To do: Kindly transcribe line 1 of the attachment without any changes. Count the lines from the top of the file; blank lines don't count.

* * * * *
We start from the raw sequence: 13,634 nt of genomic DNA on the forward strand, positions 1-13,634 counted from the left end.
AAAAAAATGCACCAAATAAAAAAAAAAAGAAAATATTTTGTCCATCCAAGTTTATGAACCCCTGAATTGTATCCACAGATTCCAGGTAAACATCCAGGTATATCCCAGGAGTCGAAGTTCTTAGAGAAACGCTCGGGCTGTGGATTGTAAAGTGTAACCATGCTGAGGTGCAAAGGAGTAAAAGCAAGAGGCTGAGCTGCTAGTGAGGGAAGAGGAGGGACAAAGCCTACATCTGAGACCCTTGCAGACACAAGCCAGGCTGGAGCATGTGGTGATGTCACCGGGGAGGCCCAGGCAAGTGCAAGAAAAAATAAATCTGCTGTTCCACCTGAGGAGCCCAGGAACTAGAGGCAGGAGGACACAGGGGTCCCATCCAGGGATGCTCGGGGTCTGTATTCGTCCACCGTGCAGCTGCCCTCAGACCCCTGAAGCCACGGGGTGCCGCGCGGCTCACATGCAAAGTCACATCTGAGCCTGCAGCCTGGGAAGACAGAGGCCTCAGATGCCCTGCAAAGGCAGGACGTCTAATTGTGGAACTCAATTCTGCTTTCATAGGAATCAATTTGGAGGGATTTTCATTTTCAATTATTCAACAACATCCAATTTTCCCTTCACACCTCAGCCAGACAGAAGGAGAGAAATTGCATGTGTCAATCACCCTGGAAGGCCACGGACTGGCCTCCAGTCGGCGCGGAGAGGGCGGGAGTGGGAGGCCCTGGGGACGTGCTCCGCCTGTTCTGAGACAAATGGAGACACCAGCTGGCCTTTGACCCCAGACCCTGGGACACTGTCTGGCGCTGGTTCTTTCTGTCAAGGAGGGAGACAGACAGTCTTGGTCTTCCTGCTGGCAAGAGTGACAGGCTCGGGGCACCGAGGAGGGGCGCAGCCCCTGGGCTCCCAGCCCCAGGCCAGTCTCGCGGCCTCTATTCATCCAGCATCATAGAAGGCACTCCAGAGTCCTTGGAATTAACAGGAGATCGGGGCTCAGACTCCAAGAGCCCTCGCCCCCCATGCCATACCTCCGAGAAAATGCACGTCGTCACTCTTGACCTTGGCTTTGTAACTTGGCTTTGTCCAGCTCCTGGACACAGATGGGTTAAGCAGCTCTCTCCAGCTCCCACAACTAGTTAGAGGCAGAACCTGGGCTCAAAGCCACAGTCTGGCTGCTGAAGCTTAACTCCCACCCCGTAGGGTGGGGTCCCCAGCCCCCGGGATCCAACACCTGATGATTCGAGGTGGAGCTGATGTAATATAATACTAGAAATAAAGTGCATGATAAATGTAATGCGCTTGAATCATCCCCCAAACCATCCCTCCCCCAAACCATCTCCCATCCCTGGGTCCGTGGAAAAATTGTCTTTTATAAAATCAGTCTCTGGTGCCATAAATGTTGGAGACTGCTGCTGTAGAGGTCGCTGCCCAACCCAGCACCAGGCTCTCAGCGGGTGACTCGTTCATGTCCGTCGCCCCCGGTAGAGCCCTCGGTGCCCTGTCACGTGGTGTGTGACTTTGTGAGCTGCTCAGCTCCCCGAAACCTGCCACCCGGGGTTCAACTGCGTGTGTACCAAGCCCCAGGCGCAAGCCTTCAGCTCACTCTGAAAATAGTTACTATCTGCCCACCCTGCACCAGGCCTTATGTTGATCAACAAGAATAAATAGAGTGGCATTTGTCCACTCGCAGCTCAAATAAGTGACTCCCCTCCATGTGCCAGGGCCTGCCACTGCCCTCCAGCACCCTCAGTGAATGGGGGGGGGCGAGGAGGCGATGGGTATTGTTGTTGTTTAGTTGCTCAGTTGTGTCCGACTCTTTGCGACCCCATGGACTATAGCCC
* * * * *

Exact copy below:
We start from the raw sequence: 13,634 nt of genomic DNA on the forward strand, positions 1-13,634 counted from the left end.